Time travel is still a long way off as a short break option, but happily there are some good approximations. Last month, in a very chilly but sunny Berlin, I opened up a copy of Franz Hessel’s cult 1929 guidebook, Walking in Berlin: A Flâneur in the Capital, and, sure enough, the jaunty, literary tone of the book, now published in English for the first time, is like a private invitation back to the city’s most beguiling era.
Hessel had an appetite for cafe culture and people-watching, although his own life was easily as colourful as the life he observed around him. His open relationship with his wife, fellow writer Helen Grund, inspired Henri-Pierre Roché’s famous ménage-a-trois novel Jules et Jim. He was, to use his preferred French term, a flâneur – a man of means at ease in the cosmopolitan hub of Weimar Germany.
My tour in his footsteps starts just off Kurfürstendamm on the edge of Charlottenburg. My base is a room in the small, bohemian hotel, Pension Funk, once the apartment of the Danish silent movie star Asta Nielsen. Its 19th-century lifts, high ceilings and walls hung with images of the decadent Nielsen perfectly capture the Weimar mood, as does the grand Literaturhaus cafe across the road, standing next to an equally stylish museum dedicated to the artist Käthe Kollwitz.
The city that comes to life on Hessel’s pages could be straight out of Cabaret, based on Christopher Isherwood’s novel Goodbye to Berlin. Although Hessel was Jewish, and ultimately under threat, his Berlin is one of hope; an international melting pot where taboos are suddenly falling away. Somehow this makes his words all the more poignant. They mark a free, open-minded moment in time.
Setting off in my less-than-Weimar woolly hat I look through Hessel’s eyes at the town houses in the smart streets around my hotel: a mix of Parisian, Czech, even Finnish architecture reflecting the traditions of the foreign merchants drawn in during the boom years. Charlottenburg, I learn, was originally a separate entity and grew up around a royal palace to become a glamorous base for artists and actors because it neighboured the film studios.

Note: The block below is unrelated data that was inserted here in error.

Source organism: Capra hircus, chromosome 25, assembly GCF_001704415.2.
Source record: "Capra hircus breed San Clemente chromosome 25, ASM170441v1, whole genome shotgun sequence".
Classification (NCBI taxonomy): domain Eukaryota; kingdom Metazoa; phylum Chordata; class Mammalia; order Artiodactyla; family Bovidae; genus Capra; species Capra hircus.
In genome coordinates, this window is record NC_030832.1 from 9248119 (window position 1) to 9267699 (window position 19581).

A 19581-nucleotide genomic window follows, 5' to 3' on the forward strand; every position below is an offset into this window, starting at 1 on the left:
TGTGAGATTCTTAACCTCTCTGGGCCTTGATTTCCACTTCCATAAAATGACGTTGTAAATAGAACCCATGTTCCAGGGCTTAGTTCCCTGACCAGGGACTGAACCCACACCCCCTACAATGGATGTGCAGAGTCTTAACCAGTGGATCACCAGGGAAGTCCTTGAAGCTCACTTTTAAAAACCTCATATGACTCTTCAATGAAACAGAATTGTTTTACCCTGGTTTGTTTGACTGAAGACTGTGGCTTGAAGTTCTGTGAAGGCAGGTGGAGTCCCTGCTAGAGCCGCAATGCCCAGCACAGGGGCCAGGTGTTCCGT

For Hessel, its blurring with the rest of Berlin was already old news. A gatehouse standing between the two “sister” cities was phoney, he felt: “There’s just as little proof here as anywhere else that a border exists between Berlin and Charlottenburg.” This area is also home to the famous Paris Bar where Bowie and Iggy Pop would often drink; one journalist compared the scene to Degas’ The Absinthe Drinker – Hessel would no doubt have approved.
He clearly welcomed the city’s sexual freedom and loosening of class strictures. He loved the surviving rooftop Kranzler cafe and, of course, the nightclubs or “ballrooms”, with their table telephones.
Visitors who still fancy dialling up the talent on other tables can do so at a dark nightclub called Ballhaus Berlin, in the central Mitte district, where telephone flirting is still going strong.
For Hessel, the freshly licensed gender ambiguity “once a bold protest against the dominant moral laws” was now a “rather harmless pleasure, and visitors who like to dance with the opposite sex are also allowed into these mellow orgies”. The closest I get to “a mellow orgy” is a mistaken but happy encounter with two kinds of savoury dumpling, one a starter, one a main course (both were delicious) in a restaurant named Lubitsch.
Hessel’s Berlin is still evident near my hotel, where you can see the remains of a large synagogue opened in 1912 and destroyed during Kristallnacht in 1938. Now it’s a Jewish education centre, guarded around the clock. Yet for Hessel the way in which wealthy Jews were once made to pay up to integrate seemed quite humorous at the time. Canny Frederick the Great, he wrote, made these incomers buy royal china from his porcelain factory if they wanted “to take up residence, open a business, or marry”.
As Hessel admits, he was not a political animal and his bluffer’s introduction to activities underneath the “massive beauty” of the Reichstag dome underscores the point. “Orient yourself properly,” he jokingly suggests, “so that you don’t mistake the communists for the nationalists and vice versa.”
Hessel’s observations are detailed, but using his book today is partly an imaginative exercise. Many of the landmarks are gone, victims of allied bombing. And even some that appear to survive, such as the famous Hotel Adlon, are actually replicas. Hessel himself relished seeking out the older shapes behind the modern buildings, although he had no idea of the destruction that was coming. His own touchstone was a Berlin guidebook by Hans Mackowsky. Read it, he promised, and “the bygone city hiding within the current one will materialise right before your eyes”.
The same applies now to his own book. Irreverent and yet always enthusiastic, his 88-year-old love letter to this city is a true map of the traces of a bygone world.